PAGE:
In general, the instrument was simple to design and make, and inexpensive.  It also performed well, providing a pleasing and accurate tone for its size and limitations.  Tuning posed the greatest challenge: each bar had to be carefully measured for length, hollowed out, and then bored out in the center.  This required systematic and continuous modifications until the correct pitch was finally achieved.  Mass-production would be simple regarding construction of the frame and keys; however, tuning, including required carving and boring, would require careful calibration for machine parts, and might ultimately have to be performed and tested manually.

For this particular instrument, the amount of time provided to design, construct, and test it was sufficient.  For its limitations, its tone quality was actually quite good. However, to make a better instrument, a bigger budget would be called for so that oak wood could be used in construction for better sound.  Also, greater space allowances would permit the addition of a full resonator box and additional bars for a higher-quality sound and greater performance range.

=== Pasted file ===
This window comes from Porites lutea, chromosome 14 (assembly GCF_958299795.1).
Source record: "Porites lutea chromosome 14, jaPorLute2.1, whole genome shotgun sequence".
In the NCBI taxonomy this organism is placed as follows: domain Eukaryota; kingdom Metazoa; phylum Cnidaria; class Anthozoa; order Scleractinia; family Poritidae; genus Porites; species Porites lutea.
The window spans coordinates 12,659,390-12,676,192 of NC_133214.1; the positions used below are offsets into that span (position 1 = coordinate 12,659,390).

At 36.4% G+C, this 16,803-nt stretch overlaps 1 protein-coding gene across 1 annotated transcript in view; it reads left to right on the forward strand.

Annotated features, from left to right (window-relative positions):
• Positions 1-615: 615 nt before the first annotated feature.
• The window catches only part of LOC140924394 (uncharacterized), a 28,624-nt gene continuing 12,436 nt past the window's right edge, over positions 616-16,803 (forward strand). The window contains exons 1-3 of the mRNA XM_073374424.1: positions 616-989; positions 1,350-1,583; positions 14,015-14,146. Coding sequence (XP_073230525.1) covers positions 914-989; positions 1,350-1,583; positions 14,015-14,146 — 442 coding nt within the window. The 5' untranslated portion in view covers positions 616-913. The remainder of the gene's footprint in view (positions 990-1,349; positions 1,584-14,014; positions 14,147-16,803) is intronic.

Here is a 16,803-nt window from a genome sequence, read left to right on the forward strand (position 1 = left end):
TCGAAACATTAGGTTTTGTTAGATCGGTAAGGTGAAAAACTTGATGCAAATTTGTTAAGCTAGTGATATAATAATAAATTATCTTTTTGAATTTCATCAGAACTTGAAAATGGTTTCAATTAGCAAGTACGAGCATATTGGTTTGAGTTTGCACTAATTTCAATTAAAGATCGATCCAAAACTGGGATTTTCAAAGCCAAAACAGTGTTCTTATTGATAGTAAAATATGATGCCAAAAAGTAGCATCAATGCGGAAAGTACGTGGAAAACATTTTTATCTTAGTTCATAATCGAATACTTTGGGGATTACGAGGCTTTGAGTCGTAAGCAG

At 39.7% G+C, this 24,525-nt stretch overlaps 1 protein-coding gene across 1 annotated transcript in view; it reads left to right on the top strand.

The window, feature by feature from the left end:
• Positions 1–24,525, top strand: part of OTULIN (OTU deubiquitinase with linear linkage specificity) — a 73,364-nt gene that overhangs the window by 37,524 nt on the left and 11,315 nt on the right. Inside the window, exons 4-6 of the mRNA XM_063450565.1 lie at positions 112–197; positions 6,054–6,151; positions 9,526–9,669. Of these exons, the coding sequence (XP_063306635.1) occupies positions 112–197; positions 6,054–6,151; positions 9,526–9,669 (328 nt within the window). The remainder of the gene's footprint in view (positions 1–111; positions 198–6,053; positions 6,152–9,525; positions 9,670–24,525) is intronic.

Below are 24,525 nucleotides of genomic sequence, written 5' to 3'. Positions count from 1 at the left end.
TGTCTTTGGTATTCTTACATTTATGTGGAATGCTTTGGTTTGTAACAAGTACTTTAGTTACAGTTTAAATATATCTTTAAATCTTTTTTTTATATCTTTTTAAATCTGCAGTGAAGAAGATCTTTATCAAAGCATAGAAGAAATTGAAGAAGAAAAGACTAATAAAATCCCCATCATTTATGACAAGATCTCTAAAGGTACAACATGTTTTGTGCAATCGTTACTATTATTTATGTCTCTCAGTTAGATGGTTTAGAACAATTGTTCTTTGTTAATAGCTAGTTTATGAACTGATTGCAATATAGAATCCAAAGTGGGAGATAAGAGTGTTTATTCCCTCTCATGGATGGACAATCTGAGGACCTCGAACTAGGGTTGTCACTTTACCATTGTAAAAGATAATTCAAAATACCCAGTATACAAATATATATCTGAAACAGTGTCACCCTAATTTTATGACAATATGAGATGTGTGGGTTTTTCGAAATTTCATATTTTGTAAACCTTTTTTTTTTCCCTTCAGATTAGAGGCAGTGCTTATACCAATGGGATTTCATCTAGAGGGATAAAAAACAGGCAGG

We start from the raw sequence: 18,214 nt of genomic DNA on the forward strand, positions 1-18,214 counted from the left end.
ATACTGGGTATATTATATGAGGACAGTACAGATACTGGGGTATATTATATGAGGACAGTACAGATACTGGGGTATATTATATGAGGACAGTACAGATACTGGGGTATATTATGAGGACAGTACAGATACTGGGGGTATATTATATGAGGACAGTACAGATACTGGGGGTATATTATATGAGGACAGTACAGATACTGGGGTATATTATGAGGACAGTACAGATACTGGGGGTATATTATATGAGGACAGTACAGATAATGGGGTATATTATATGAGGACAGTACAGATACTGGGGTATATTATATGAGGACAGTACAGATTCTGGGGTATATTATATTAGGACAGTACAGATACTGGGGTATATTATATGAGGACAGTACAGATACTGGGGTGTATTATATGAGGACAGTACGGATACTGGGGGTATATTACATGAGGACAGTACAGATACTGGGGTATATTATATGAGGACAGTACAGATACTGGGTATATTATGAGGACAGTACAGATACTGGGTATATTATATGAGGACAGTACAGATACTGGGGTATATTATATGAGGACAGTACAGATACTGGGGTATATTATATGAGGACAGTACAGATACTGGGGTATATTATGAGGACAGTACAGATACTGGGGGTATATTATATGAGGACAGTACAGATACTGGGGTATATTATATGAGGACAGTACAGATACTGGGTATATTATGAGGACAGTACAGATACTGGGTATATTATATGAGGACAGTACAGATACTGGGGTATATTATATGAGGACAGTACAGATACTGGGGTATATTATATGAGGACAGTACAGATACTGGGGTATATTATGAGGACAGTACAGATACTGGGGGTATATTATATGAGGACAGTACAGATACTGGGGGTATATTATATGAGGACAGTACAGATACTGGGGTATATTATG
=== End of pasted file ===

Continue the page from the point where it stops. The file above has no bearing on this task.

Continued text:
This project demonstrated the importance of careful, mathematical precision and provided an exercise in time management, teamwork and coordination, creativity, and even ingenuity.  It was a very satisfying and successful endeavor.  I’m happy to say that my team (Team 13) received a Design Award for Creativity/Innovation for our work on this project.

A link to our final presentation, as well as the mixed and mastered version of “Ode to Joy” can be found here: